Passyunk Square couple introduces arena app


Buying tickets just got a little bit easier thanks to the help of Frank Panko and wife Missy. The Passyunk Square couple and regular Phillies games attendees launched a site where fans across the globe can give people a glimpse of the view from each seat. 

“We go to a lot of Phillies games, baseball games, downtown. We ran into the problem when we wanted to buy season tickets. It was hard to figure out where we wanted to sit and what sections,” Panko, 36, said. “You can go to the actual Phillies site and they have photos, but it’s one photo and it doesn’t give a good interpretation of what it’s like to be there.”

Panko’s solution was, a website where fans everywhere can share photos taken from their seats at sporting events, concerts and the like. It went live a year ago and people started uploading photos the same day, Panko said. 

“When we’d go to a game, we noticed how many people were taking photos around the stadium,” the Ninth-and-Wharton-streets resident said. “What if we can give people who are already taking photos with their camera phones a way to redisperse them back out again? We did it as an experiment to see how many people would do it. Then we made it an app.”

With an Android application — the main way people are sharing the photos — and an iPhone application in the works, the site currently boasts photos from the majority of North American venues, with Citizens Bank Park, 1 Citizen’s Bank Way, the most uploaded site. All it takes is an e-mail address to sign up and start sharing. 

“It’s still a long way from [what we want it to be]. We now have multiple photos from every section from Citizens Bank Park,” Panko said. “I’m hoping to let it grow and try and work something out with a ticket company to try and give people who are sharing discounts on tickets to those venues.”

Panko and his wife manage the site largely from their mobile phones and Panko said there have only been a few photos he has had to relocate to a different area of the site, as they were not true to the site’s mission. Eventually, Panko hopes the site will be a way for fans to have a better purchasing experience. 

“We’re hoping to do more with this in the future, but we are still at the very beginning of it,” he said. “We want to work deals with the ticket agency and I’d like to try and work something out with the venues themselves, advertising at the venues, so more people, while they are there, know about it.”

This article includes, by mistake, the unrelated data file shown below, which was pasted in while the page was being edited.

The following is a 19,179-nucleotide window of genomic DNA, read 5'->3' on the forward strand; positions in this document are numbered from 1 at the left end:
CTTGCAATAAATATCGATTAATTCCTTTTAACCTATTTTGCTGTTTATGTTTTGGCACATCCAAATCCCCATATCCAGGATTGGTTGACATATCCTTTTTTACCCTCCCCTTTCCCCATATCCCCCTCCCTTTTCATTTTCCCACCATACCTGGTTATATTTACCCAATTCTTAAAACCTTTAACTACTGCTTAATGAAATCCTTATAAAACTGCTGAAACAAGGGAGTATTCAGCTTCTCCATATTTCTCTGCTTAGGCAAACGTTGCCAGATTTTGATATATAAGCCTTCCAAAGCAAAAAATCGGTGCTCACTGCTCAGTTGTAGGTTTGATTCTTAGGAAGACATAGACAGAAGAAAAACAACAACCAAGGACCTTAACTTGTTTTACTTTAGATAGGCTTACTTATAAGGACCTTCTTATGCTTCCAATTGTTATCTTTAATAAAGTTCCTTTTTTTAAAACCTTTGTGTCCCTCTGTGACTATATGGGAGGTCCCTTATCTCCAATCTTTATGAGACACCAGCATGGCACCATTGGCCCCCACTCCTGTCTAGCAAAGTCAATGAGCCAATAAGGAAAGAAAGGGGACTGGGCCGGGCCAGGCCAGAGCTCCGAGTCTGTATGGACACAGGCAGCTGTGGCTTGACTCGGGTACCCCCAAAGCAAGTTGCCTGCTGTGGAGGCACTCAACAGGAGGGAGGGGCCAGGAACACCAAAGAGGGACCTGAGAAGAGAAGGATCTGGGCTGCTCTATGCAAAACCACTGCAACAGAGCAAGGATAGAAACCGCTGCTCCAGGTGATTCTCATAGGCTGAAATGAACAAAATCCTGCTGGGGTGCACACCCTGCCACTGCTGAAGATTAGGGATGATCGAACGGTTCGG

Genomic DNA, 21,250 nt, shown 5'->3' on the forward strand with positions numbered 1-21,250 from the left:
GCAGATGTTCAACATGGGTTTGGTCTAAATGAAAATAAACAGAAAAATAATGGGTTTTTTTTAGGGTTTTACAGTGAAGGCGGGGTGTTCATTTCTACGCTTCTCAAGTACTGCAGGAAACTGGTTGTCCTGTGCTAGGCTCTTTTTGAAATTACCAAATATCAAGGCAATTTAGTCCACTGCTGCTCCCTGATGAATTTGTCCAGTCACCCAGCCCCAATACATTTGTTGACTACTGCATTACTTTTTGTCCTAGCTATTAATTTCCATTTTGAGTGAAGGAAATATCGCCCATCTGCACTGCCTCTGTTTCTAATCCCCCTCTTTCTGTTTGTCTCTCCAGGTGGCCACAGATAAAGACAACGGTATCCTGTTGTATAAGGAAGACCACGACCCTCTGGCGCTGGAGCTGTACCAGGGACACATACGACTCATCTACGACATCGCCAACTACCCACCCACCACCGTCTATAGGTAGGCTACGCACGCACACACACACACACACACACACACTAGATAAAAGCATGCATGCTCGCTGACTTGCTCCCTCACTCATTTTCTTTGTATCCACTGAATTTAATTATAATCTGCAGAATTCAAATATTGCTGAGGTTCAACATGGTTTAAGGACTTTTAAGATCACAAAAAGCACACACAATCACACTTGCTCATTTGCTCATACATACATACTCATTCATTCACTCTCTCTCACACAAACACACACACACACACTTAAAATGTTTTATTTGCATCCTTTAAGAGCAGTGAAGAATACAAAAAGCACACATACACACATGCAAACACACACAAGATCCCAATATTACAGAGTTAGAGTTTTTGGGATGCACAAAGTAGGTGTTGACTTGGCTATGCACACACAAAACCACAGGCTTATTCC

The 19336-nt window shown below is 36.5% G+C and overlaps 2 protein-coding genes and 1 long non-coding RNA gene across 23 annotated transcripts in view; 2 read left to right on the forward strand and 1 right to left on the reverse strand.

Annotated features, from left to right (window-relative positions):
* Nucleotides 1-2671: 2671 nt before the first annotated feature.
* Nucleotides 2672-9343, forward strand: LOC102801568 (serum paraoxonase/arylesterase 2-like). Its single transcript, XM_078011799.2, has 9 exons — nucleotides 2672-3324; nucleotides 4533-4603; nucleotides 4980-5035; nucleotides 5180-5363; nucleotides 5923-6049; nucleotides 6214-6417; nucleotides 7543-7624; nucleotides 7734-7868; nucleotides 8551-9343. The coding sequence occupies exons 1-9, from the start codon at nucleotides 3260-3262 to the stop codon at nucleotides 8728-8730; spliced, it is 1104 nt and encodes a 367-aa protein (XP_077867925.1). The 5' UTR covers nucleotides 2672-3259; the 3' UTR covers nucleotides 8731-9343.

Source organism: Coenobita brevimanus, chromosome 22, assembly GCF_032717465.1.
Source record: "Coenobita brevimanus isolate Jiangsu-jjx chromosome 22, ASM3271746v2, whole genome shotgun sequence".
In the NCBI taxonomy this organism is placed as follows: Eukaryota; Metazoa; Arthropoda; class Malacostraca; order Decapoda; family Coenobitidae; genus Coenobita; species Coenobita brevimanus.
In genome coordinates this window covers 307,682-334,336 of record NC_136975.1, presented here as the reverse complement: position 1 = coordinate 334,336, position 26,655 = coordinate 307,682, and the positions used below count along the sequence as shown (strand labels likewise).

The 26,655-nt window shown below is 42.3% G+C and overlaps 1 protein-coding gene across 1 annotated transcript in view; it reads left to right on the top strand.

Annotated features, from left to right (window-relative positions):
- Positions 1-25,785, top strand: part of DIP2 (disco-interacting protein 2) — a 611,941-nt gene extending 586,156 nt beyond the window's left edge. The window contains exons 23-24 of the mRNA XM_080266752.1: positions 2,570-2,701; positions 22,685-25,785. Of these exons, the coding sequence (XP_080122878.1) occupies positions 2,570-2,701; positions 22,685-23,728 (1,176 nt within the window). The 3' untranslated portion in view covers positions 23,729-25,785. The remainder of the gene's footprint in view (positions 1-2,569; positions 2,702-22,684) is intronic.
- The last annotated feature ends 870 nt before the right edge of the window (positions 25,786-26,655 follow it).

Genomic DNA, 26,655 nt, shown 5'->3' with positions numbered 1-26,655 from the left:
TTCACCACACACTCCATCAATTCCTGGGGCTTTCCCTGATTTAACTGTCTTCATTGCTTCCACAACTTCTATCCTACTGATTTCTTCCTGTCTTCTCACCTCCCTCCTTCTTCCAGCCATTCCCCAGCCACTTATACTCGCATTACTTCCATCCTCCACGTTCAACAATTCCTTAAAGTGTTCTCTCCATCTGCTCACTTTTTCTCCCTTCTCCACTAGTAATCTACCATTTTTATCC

Panko has been in Philadelphia since 1994 and moved into his Italian Market pad five years ago. The neighborhood has been the perfect pace for the young couple. 

“My wife, at the time [of our marriage], was living [up] at Federal. We were walking around and it seemed nice and still affordable. [Pub on Passyunk East, 1501 E. Passyunk Ave.,] wasn’t quite here yet, but it was being built,” Panko said. “It was nice to find a neighborhood. Up and down Passyunk there is the feel of really old shops that have still been here for probably decades. It was affordable, but it was going through a lot of growth.”

Panko came to Philadelphia to study at Tyler School of Art, graduating in ’98 with a degree in design and painting. He translated his fine arts skills into graphic design for advertising agencies upon graduation and he found more than he expected on the job. 

“[My wife and I] met at the job we are at now. We’ve been with this company for about 10 years now,” Panko said of his day job designing for the Web. “I’ve been drawing my whole life — middle school and high school. I thought I would go into some kind of art career, design or tech. I’m very good with numbers, so essentially, when it comes to design, I like writing code, writing code that looks pretty in the end.”

Painting has become a hobby, but takes up the majority of Panko’s non-work hours. Working on the site is a passion project and Panko hopes it will grow into more of a commitment than it is now. 

“I’m hoping to spend the next three or four months to actually grow it to see if we could get it into a small business so we could hire people. I want to see how far we could take it on our own,” Panko said. “I like where it’s at, but it’s got a ways to go before it’s at where I see it going next.” SPR

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Jane Kiefer
Jane Kiefer, a seasoned journalist with a rich background in digital media strategies, leads South Philly Review as its Editor-in-Chief. Originally hailing from Seattle, Jane combines her outsider perspective with a profound respect for South Philly's vibrant community, bringing fresh insights and innovative storytelling to the newspaper.